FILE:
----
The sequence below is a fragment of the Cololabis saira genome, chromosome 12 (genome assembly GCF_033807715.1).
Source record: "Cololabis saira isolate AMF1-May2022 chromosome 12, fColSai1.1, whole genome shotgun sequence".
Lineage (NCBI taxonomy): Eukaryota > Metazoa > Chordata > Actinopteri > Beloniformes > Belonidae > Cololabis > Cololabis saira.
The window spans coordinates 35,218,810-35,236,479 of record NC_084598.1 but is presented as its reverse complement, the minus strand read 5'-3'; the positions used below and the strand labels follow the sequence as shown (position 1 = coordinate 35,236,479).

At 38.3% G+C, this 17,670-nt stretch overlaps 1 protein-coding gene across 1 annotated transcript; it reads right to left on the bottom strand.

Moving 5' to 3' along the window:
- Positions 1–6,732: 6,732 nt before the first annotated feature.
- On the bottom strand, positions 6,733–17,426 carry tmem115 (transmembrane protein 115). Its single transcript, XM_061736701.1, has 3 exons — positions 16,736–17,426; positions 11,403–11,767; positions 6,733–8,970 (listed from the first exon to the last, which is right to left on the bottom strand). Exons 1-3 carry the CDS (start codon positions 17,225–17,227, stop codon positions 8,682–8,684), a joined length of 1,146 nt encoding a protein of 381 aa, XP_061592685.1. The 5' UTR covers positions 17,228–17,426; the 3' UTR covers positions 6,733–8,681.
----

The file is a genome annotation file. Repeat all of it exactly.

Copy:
The sequence below is a fragment of the Cololabis saira genome, chromosome 12 (genome assembly GCF_033807715.1).
Source record: "Cololabis saira isolate AMF1-May2022 chromosome 12, fColSai1.1, whole genome shotgun sequence".
Lineage (NCBI taxonomy): Eukaryota > Metazoa > Chordata > Actinopteri > Beloniformes > Belonidae > Cololabis > Cololabis saira.
The window spans coordinates 35,218,810-35,236,479 of record NC_084598.1 but is presented as its reverse complement, the minus strand read 5'-3'; the positions used below and the strand labels follow the sequence as shown (position 1 = coordinate 35,236,479).

At 38.3% G+C, this 17,670-nt stretch overlaps 1 protein-coding gene across 1 annotated transcript; it reads right to left on the bottom strand.

Moving 5' to 3' along the window:
- Positions 1–6,732: 6,732 nt before the first annotated feature.
- On the bottom strand, positions 6,733–17,426 carry tmem115 (transmembrane protein 115). Its single transcript, XM_061736701.1, has 3 exons — positions 16,736–17,426; positions 11,403–11,767; positions 6,733–8,970 (listed from the first exon to the last, which is right to left on the bottom strand). Exons 1-3 carry the CDS (start codon positions 17,225–17,227, stop codon positions 8,682–8,684), a joined length of 1,146 nt encoding a protein of 381 aa, XP_061592685.1. The 5' UTR covers positions 17,228–17,426; the 3' UTR covers positions 6,733–8,681.